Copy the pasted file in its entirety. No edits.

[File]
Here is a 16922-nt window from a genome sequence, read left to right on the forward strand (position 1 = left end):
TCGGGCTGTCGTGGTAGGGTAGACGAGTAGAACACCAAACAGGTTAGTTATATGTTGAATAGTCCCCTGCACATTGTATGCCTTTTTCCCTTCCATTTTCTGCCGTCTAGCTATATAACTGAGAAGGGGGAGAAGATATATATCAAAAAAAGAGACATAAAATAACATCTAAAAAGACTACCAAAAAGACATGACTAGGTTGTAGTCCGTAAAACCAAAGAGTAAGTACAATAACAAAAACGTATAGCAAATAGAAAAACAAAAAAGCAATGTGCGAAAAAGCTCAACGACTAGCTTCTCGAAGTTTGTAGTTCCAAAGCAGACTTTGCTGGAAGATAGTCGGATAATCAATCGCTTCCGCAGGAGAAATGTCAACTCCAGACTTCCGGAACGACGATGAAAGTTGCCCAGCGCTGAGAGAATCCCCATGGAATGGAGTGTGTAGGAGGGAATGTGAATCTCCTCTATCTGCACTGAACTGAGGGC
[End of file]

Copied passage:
Here is a 16922-nt window from a genome sequence, read left to right on the forward strand (position 1 = left end):
TCGGGCTGTCGTGGTAGGGTAGACGAGTAGAACACCAAACAGGTTAGTTATATGTTGAATAGTCCCCTGCACATTGTATGCCTTTTTCCCTTCCATTTTCTGCCGTCTAGCTATATAACTGAGAAGGGGGAGAAGATATATATCAAAAAAAGAGACATAAAATAACATCTAAAAAGACTACCAAAAAGACATGACTAGGTTGTAGTCCGTAAAACCAAAGAGTAAGTACAATAACAAAAACGTATAGCAAATAGAAAAACAAAAAAGCAATGTGCGAAAAAGCTCAACGACTAGCTTCTCGAAGTTTGTAGTTCCAAAGCAGACTTTGCTGGAAGATAGTCGGATAATCAATCGCTTCCGCAGGAGAAATGTCAACTCCAGACTTCCGGAACGACGATGAAAGTTGCCCAGCGCTGAGAGAATCCCCATGGAATGGAGTGTGTAGGAGGGAATGTGAATCTCCTCTATCTGCACTGAACTGAGGGC